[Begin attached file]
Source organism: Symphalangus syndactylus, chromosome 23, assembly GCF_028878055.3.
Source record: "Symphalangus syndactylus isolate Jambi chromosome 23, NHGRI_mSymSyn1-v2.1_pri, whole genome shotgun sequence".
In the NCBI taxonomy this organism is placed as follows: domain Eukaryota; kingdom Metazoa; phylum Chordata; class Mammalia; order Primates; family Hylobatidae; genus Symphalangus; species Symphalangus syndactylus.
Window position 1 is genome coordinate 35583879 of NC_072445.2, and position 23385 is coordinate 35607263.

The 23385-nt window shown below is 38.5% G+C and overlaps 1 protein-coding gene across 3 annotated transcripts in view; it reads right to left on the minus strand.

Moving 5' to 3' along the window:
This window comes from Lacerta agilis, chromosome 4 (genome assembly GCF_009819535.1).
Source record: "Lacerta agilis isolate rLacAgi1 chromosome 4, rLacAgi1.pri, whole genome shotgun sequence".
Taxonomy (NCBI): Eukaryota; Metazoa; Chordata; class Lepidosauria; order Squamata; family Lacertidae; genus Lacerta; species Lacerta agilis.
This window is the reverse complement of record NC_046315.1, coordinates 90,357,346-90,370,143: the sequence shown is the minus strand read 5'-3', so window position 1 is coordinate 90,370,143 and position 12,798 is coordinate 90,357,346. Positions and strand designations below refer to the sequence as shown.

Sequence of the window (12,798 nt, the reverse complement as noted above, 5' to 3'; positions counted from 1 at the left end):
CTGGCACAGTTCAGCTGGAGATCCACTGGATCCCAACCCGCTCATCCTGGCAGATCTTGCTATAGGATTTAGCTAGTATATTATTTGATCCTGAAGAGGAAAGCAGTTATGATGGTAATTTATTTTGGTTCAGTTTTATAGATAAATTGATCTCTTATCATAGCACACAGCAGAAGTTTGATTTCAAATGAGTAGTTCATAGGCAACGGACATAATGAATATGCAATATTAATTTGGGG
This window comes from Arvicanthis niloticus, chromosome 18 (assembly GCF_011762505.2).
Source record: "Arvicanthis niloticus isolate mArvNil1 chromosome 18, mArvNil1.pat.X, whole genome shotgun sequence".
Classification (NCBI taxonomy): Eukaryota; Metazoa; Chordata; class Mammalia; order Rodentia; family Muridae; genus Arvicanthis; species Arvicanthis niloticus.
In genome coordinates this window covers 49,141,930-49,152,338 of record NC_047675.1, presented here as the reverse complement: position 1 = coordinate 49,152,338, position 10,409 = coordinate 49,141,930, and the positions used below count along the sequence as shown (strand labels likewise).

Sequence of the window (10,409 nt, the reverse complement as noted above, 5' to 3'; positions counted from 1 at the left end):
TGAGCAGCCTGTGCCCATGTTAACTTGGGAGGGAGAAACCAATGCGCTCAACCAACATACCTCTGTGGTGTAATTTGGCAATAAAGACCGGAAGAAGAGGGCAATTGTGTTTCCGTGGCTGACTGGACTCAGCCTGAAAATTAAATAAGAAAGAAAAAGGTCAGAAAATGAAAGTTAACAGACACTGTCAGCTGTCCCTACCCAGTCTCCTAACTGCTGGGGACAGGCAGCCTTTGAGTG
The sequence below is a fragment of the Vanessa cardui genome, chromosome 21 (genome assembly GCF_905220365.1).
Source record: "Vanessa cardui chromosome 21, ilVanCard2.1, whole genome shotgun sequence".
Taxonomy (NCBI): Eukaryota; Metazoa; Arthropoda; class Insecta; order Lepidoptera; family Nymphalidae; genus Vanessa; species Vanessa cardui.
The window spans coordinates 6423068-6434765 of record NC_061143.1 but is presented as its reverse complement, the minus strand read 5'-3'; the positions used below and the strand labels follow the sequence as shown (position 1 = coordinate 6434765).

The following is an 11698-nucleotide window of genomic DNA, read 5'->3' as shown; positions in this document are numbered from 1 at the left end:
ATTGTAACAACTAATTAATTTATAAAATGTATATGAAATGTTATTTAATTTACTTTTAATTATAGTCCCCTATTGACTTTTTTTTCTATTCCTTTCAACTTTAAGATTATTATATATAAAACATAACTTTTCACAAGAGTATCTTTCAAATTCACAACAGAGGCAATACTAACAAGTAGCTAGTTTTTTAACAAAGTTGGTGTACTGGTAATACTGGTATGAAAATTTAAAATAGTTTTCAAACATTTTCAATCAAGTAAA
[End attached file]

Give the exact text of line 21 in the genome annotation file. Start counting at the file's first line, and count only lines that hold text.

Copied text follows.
Taxonomy (NCBI): Eukaryota; Metazoa; Arthropoda; class Insecta; order Lepidoptera; family Nymphalidae; genus Vanessa; species Vanessa cardui.